Over on The F Word blog, Cazz Blase reviews a re-issued 1936 book called Live Alone And Like It. Written by Marjorie Hillis (1889-1971), who worked at Vogue for over 20 years, the book was a guide for "bachelor ladies" like Hillis, "one of a growing number of independent, professional women who live alone by choice." And though it's been over seventy years since its original publication, the guide is full of good advice and humorous observations. On "spinsterhood": "There may still be those who look upon an unmarried state as an affliction, but in London it is only a very minor ailment." On sex: "There is no denying that you can be a lot more aggressive now than you could have been a few years ago. Things that are taken for granted to-day would have stamped you as a hussy then." And when it comes to the economics of singles and marrieds, Hillis was especially on target:
Almost all women are born with a belief that some man will marry and support them, or, at the worst, that a relative will die and leave them a fortune. This is probably an instinct implanted by Providence and has something to do with the progation of the race. We haven't time to figure out just what, but there it is, and it takes a long, long time to uproot it.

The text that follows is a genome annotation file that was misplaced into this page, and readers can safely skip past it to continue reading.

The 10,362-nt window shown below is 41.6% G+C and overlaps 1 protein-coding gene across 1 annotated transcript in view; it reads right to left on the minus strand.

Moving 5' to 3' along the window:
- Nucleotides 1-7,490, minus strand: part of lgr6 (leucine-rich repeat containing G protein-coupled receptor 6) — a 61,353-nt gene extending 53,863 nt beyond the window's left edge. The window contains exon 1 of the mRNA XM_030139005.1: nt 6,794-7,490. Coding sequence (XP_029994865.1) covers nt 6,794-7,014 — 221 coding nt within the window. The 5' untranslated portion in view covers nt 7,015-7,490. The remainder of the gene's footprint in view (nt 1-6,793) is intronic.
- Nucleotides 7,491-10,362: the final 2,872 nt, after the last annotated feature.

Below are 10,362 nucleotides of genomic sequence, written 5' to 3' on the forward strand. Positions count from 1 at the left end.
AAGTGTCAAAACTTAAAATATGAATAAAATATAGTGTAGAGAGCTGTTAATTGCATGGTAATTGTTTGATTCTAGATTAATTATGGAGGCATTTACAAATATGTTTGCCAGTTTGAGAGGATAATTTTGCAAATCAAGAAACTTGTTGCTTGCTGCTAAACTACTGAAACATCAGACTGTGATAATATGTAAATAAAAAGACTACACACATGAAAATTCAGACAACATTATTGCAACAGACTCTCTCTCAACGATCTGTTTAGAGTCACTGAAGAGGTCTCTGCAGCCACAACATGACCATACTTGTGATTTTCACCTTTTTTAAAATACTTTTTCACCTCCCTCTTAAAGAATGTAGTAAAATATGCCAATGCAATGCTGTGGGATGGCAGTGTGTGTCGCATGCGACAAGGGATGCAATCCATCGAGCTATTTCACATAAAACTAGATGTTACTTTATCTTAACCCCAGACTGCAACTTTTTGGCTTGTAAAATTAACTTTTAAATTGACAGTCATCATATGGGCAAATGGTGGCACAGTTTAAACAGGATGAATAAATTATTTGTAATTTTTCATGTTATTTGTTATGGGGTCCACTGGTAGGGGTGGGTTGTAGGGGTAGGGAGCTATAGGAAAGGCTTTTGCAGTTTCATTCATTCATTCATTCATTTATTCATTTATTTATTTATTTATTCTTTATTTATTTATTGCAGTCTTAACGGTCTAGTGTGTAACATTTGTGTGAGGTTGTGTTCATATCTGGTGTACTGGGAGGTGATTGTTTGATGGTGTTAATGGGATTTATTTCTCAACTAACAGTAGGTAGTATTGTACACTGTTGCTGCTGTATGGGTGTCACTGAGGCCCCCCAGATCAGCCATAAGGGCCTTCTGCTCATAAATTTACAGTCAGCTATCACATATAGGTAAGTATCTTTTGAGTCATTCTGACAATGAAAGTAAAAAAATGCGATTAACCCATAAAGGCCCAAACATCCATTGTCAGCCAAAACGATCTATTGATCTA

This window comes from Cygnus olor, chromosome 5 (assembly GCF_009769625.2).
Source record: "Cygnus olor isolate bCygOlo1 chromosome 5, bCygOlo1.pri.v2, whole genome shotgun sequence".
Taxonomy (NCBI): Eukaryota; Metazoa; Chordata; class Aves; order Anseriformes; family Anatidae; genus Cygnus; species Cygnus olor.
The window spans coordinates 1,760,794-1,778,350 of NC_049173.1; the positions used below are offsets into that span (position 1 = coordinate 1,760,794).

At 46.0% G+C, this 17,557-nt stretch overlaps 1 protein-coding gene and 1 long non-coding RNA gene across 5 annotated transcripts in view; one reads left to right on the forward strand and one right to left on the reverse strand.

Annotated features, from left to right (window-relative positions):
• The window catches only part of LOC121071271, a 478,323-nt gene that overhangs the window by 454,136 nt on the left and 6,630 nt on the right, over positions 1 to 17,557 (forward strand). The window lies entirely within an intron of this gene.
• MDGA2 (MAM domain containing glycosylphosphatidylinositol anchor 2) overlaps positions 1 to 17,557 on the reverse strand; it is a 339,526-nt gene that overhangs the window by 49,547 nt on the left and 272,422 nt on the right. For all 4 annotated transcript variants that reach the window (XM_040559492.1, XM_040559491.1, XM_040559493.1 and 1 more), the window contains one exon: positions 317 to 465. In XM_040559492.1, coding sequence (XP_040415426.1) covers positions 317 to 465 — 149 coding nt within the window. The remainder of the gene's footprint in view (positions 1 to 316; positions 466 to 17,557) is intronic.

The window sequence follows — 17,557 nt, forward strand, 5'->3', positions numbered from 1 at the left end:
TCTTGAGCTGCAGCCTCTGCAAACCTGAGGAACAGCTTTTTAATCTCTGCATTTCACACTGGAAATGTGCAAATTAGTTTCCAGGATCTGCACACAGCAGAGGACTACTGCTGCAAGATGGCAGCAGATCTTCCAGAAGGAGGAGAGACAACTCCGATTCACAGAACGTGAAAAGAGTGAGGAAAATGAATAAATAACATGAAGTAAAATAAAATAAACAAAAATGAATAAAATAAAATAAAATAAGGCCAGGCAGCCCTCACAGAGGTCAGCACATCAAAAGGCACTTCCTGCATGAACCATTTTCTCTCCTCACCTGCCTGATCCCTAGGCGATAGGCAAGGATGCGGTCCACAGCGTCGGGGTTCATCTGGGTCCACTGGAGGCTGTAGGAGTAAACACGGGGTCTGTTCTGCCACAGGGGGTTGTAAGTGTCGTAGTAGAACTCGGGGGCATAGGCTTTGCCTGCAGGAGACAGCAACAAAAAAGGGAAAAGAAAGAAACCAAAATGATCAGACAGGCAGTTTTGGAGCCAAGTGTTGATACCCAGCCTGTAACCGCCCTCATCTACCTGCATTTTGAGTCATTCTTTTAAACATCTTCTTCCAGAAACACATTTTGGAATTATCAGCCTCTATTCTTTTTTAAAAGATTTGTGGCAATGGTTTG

Blase points out that not much has changed in 2008: "Magazines such as Brides owe their readership to it, magazines such as Cosmopolitan tacitly, or openly, endorse it and marriage is still sold to young girls as a worthy ambition, particularly the 'good match' of a wealthy marriage." But in general, Hillis seems to have honed in on the ageless truths of being a woman with verve and humor; she has chapters titled "A Lady and Her Liquor," and "Pleasures of a Single Bed." And, in the author's own words, "This book is no brief for living alone. Five out of ten of the people who do so can't help themselves, and at least three of the others are irritatingly selfish. But the chances are that at some time in your life, possibly only now and then between husbands, you will find yourself settling down to a solitary existence... There is a technique to living alone successfully, as there is to doing anything really well."
As someone who has lived alone and liked it for several years, I would gladly add chapters to Hillis' tome: "The Dangers Of The Floordrobe," "To Whom Should You Give An Extra Set Of Keys?" and, of course: "Intestinal Gas: No One's Problem But Your Own." What subjects would you suggest?
Live Alone and Like It [The F Word]
Live Alone and Like It: The Classic Guide for the Single Woman (also see the UK store)